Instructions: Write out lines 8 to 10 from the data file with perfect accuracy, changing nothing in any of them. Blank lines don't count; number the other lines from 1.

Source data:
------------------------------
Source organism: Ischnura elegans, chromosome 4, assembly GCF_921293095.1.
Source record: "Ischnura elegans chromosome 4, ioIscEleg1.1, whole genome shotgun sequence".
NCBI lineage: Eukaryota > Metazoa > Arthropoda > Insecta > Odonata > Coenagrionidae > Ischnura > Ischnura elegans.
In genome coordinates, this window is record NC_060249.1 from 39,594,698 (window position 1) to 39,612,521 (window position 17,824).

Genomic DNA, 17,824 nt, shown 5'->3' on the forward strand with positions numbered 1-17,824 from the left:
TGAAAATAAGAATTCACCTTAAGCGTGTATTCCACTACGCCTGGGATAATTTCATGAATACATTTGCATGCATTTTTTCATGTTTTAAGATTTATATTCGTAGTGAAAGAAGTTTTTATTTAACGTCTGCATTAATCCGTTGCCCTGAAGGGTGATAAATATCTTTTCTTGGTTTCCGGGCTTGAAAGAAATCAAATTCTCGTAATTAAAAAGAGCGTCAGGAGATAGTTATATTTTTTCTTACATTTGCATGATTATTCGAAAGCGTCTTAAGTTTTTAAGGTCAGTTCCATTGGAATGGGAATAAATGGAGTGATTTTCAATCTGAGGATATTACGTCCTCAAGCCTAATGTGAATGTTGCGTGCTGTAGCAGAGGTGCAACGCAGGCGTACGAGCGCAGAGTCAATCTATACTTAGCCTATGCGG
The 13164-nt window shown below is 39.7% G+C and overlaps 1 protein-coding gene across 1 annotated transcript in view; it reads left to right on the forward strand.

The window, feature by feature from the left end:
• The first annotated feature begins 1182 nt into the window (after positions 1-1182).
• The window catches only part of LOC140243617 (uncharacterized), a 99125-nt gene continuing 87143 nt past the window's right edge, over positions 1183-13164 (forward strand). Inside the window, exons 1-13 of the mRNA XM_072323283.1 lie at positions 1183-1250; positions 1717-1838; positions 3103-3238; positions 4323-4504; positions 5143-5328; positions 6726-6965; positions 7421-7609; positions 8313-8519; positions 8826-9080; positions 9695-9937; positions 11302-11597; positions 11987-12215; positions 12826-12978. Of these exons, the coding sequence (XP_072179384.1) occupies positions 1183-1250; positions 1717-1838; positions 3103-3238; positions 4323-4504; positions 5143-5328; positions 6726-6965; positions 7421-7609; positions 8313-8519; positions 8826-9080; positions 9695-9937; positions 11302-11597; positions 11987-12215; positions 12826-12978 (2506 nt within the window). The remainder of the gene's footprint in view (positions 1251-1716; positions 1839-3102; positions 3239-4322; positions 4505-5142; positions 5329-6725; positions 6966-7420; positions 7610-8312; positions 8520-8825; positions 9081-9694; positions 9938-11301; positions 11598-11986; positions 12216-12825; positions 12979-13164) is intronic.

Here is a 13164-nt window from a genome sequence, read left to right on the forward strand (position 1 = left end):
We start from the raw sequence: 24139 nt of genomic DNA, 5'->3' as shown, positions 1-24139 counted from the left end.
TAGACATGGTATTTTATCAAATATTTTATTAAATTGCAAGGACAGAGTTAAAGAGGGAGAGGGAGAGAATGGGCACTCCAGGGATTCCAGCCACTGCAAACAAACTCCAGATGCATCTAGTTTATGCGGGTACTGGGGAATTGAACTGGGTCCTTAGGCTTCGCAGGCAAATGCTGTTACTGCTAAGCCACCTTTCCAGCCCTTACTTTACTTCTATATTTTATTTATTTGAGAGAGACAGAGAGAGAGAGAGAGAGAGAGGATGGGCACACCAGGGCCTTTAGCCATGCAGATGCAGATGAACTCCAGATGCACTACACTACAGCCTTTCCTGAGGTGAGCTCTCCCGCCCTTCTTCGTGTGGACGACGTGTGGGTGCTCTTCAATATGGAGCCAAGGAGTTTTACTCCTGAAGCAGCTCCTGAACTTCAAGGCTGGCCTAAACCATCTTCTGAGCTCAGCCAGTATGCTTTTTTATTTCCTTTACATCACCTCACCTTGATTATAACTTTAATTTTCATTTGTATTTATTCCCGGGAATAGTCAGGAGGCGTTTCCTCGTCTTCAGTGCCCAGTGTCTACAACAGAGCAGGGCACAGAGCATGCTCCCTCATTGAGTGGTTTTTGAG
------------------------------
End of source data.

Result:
The window, feature by feature from the left end:
• The first annotated feature begins 1182 nt into the window (after positions 1-1182).
• The window catches only part of LOC140243617 (uncharacterized), a 99125-nt gene continuing 87143 nt past the window's right edge, over positions 1183-13164 (forward strand). Inside the window, exons 1-13 of the mRNA XM_072323283.1 lie at positions 1183-1250; positions 1717-1838; positions 3103-3238; positions 4323-4504; positions 5143-5328; positions 6726-6965; positions 7421-7609; positions 8313-8519; positions 8826-9080; positions 9695-9937; positions 11302-11597; positions 11987-12215; positions 12826-12978. Of these exons, the coding sequence (XP_072179384.1) occupies positions 1183-1250; positions 1717-1838; positions 3103-3238; positions 4323-4504; positions 5143-5328; positions 6726-6965; positions 7421-7609; positions 8313-8519; positions 8826-9080; positions 9695-9937; positions 11302-11597; positions 11987-12215; positions 12826-12978 (2506 nt within the window). The remainder of the gene's footprint in view (positions 1251-1716; positions 1839-3102; positions 3239-4322; positions 4505-5142; positions 5329-6725; positions 6966-7420; positions 7610-8312; positions 8520-8825; positions 9081-9694; positions 9938-11301; positions 11598-11986; positions 12216-12825; positions 12979-13164) is intronic.